Many see parallels between the emergence of Case Keenum in 2017 and the rise of Kurt Warner in 1999. But there’s an important difference between the two players.
When Warner was meandering through football leagues other than the NFL, gaining experience and preparing for what was to come with the Rams, Keenum was playing in the NFL — and not playing nearly as poorly as some believe.
He had 24 NFL regular-season starts before replacing Sam Bradford in September. Keenum finished the 2015 season with the Rams by winning three of four games, and he started the 2016 season (after the move to L.A.) by winning three of four games, even though the Rams didn’t have much of an offensive line or much of a receiving corps.
Before this season, Keenum had five games with a passer rating in excess of 100. (He has added eight of them in 2017.)
Always an afterthought or second fiddle, Keenum never has gotten the keys to the car. Even in Minnesota, there’s a nagging sense that it’s all temporary, that an asterisk appears next to the name on the back of the jersey.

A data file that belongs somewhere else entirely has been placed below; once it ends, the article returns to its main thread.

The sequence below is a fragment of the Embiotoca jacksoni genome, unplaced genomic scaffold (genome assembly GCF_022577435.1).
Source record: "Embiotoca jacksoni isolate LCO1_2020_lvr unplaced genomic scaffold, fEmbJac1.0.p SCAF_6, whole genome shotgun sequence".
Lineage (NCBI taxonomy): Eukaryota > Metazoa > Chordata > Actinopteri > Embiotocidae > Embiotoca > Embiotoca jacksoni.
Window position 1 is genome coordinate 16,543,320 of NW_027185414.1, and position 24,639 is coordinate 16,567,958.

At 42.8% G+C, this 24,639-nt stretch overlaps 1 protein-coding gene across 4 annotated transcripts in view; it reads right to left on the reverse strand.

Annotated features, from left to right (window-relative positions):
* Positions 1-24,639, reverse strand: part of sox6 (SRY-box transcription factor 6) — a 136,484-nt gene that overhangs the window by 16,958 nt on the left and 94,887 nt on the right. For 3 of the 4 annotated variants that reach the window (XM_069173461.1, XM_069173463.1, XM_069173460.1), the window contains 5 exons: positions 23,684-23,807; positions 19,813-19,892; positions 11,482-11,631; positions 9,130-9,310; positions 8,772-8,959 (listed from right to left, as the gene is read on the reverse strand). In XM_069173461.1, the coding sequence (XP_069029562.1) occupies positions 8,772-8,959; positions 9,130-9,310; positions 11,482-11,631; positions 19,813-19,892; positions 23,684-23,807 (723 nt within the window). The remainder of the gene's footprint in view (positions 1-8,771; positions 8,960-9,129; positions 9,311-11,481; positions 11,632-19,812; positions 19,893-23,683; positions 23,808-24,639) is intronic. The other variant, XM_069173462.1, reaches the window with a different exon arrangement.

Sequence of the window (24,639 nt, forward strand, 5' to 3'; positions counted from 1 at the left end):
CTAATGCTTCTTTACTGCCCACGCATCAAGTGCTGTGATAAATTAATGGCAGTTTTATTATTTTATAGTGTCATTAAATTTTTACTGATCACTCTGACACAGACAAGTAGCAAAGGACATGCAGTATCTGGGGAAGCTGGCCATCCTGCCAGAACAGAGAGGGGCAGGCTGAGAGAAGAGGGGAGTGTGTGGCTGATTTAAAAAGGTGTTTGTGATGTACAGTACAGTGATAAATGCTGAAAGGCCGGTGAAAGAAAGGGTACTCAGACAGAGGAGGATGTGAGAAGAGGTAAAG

It likely won’t be that way next year. Wherever he ends up, he’ll likely end up the starter, having the chance to build on what he was doing with the Rams and Jeff Fisher, without a No. 1 overall draft pick who is destined to bounce him to the bench, and what Keenum has been doing in Minnesota with the Vikings and Mike Zimmer/Pat Shurmur.
Think about this for a second — Keenum had a 6-2 stretch with the Rams over eight games that spanned the end of the 2015 season, a move to L.A., and the start of the 2016 season. While the Rams were determined to make a move for a young franchise quarterback, maybe they’d be as good if not better right now if they’d shown faith in Keenum, and if they’d given him a chance to grow, develop, win.
A “short” quarterback at six-one (many of us would love to be that short), Keenum has, as one source put it, an innate sense at seeing the field no matter where he is. Keenum also has the mobility to buy time until a receiver pops wide open, and he has a knack for finding the wide-open receiver, wherever he is.
Maybe if Keenum beats sure-fire, first-ballot Hall of Famer Drew Brees, people will start to believe. Maybe not. Maybe people will believe only if he’s hoisting a silver trophy in three weeks and two days.